Guest Viewpoint: Why are Commercial Construction Loans Inherently Risky?
Robert Withers | November 2018
Too often, developers can’t secure permanent financing upon a project’s completion. If it’s a condominium project will the condo project sell out? Then, there is construction gamble, as cost overruns, accidents, delays and other problems tend to occur on every job. Imagine, for example, a crane falling or dropping an expensive beam. Further, good labor is harder and harder to find these days—and I predict that you’ll see more labor slowdowns as workers demand higher pay.
And that’s just scratching the surface. Politics play a huge part in the construction universe. A government employee might put a last-minute kibosh on your project. Perhaps, the City Council increases the parking requirement at the last moment. Then, there’s the marketing risk. Are the condos you are building actually going to sell at their projected sales prices? Will your new office space lease at your pro-forma rents?
Let’s face it, a million things can, and do, go wrong on commercial construction projects. You’ve been there, right? As a result, banks are demanding tremendous equity in their construction deals. During the go-go days before the dotcom meltdown, banks routinely made commercial construction loans of 90% loan-to-cost. Many people got slaughtered when commercial real estate collapsed by 45% after the dot-com stocks crashed.
Commercial construction loans, it should be noted, are almost always made by commercial banks. The rare exception? Life insurance companies occasionally make construction loans ($20 million or higher) on such properties as office towers or shopping centers. In general, commercial banks make commercial construction loans because construction loan terms are short—typically 12 to 18 months—and the bank earns its fees and points upfront.
Eight years after the dot-com crash, the commercial real estate market recovered, and banks were making commercial construction loans of 80% loan-to-cost. The sub-prime mortgage crisis then struck, and banks once again took a beating in commercial construction lending.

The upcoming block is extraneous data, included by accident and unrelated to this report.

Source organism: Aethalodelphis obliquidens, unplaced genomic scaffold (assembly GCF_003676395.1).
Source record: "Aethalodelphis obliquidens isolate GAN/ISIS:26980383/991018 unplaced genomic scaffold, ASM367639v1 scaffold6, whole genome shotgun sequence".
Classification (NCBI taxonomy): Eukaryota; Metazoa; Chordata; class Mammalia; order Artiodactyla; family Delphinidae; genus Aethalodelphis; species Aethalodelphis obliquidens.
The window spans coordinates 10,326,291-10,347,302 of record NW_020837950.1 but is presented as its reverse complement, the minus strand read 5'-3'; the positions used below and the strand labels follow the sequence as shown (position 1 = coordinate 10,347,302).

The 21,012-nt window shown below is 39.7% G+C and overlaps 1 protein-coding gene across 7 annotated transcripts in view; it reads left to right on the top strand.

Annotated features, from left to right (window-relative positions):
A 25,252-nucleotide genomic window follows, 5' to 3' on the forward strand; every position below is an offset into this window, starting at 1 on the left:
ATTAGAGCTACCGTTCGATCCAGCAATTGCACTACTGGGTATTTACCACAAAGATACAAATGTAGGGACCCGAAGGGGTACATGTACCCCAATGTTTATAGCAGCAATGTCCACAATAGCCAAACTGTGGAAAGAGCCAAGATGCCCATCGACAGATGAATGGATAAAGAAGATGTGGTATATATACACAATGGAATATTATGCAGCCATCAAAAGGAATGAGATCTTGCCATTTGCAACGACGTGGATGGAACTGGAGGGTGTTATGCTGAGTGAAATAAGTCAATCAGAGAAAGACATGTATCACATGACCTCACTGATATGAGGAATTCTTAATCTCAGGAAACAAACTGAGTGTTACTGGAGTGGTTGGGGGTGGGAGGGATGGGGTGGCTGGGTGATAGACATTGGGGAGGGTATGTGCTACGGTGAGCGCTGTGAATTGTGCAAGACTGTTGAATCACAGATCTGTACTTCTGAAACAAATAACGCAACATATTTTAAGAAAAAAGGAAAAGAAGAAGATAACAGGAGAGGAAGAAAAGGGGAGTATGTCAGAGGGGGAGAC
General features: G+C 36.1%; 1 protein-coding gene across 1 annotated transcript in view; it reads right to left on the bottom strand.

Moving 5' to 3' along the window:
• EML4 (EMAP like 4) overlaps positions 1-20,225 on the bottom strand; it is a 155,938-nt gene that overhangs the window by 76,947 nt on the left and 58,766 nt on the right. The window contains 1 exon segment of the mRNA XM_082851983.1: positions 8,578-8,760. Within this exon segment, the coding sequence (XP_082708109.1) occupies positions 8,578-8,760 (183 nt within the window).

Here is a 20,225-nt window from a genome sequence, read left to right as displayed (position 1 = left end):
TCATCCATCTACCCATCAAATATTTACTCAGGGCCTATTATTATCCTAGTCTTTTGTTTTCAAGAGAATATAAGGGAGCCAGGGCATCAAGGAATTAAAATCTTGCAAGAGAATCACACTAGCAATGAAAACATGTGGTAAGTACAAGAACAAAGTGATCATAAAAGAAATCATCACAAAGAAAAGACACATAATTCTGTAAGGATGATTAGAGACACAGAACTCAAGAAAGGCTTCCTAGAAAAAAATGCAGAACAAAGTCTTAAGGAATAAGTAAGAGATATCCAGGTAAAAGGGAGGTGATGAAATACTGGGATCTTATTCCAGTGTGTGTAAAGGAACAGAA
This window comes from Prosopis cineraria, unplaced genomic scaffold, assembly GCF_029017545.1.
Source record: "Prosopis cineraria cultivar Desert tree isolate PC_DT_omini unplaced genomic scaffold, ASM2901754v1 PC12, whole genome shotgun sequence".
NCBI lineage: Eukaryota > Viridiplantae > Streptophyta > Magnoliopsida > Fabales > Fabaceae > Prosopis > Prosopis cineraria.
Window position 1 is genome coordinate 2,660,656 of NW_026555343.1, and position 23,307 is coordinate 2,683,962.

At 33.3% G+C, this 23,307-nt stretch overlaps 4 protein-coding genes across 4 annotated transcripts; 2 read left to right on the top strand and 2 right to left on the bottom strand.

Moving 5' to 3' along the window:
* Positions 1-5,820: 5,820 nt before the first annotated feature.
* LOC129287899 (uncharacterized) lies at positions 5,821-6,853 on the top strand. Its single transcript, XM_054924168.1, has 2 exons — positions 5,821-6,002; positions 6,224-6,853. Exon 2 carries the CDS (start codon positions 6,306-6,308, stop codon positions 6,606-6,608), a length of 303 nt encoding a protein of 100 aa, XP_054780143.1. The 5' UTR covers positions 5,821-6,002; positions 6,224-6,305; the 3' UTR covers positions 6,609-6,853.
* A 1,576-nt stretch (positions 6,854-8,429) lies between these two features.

In the wake of the Great Recession, banks regulators really clamped down on commercial construction lending. Loan-to-cost ratios in excess of 70% were strongly discouraged.
Aggressive commercial construction lending has never quite recovered and has yet to return to pre-crash levels. The good news is that a few banks are once again making construction loans 75%-80% loan-to-cost. This still requires that the developer contribute a whopping 20%-25% of the total cost of the project. That said, under the JOBS Act, it is easier to raise equity dollars these days.
Private equity real estate financing is playing a larger role in financing these projects. From the smaller builder to larger national developers, these entrepreneurs are depending more and more on alternative lending sources to “put the shovel in the dirt” for their projects.
In an article I authored earlier this year “The Role of Alternative Lending in the CRE Market Today,” published in the February 2018 edition of Real Estate In-Depth, I referenced the role of alternative lending sources in the overall makeup of national lending activity has increased dramatically in recent years. These lending sources rely less on the bureaucracy-laden models of larger, commercial lending entities and operate with a more entrepreneurial, real estate-centric philosophy to achieve funding for these types of deals.
I personally see the role of these lenders growing over the next few years as commercial banks and insurance companies cut back their exposure to commercial and investment construction loans.